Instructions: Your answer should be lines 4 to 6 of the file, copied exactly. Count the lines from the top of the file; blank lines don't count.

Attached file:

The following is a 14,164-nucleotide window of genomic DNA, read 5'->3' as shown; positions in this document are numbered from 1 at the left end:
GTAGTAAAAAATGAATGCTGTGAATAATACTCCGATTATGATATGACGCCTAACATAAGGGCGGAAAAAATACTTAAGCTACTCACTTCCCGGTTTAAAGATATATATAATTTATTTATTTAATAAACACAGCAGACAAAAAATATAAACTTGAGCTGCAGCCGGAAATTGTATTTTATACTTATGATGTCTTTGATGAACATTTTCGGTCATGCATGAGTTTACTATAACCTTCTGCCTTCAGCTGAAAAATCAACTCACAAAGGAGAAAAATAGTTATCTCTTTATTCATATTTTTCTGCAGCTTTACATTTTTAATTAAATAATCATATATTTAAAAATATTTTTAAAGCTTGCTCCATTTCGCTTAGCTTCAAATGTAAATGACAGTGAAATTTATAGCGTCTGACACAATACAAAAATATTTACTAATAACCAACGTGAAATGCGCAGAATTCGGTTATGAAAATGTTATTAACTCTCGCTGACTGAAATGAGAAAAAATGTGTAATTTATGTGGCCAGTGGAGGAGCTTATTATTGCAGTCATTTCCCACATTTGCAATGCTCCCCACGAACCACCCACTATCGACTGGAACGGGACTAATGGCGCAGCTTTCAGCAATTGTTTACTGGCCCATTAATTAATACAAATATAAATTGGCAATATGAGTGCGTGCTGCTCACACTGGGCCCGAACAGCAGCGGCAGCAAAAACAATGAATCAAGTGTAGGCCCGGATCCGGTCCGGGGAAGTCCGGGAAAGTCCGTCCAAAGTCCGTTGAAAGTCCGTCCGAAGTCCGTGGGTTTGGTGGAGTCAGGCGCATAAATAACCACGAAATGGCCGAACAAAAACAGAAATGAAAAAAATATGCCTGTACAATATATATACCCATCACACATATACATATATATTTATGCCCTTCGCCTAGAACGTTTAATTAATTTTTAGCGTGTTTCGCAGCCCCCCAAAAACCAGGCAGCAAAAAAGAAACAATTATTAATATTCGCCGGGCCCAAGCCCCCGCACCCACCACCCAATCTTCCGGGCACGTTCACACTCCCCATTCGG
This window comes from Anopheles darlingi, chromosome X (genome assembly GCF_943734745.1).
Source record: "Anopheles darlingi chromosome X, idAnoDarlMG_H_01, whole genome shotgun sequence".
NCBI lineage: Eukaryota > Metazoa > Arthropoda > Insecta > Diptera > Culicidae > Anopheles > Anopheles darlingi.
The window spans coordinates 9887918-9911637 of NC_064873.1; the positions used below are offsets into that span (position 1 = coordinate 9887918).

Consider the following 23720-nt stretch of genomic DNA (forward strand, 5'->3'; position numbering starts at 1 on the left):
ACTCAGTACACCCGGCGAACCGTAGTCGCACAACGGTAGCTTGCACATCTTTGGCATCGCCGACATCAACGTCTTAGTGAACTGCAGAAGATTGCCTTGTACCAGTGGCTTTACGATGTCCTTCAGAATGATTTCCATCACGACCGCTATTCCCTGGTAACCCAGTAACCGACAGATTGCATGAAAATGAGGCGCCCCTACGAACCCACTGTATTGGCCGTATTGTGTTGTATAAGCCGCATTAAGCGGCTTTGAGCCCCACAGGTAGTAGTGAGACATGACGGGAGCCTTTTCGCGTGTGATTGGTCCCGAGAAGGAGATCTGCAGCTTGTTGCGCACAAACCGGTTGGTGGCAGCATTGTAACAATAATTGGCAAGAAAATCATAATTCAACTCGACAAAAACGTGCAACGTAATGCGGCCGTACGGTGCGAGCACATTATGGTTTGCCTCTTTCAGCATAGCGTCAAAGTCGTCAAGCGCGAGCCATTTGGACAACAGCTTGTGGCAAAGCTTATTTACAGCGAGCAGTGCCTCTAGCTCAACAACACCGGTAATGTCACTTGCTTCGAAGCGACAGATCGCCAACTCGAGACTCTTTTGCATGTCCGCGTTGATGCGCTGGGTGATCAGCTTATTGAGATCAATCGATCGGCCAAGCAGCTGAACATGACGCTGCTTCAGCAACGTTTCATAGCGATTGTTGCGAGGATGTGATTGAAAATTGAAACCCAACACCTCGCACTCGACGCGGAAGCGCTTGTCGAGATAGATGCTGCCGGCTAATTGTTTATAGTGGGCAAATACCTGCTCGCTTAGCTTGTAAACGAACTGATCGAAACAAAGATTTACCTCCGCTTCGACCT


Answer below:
Source record: "Anopheles darlingi chromosome X, idAnoDarlMG_H_01, whole genome shotgun sequence".
NCBI lineage: Eukaryota > Metazoa > Arthropoda > Insecta > Diptera > Culicidae > Anopheles > Anopheles darlingi.
The window spans coordinates 9887918-9911637 of NC_064873.1; the positions used below are offsets into that span (position 1 = coordinate 9887918).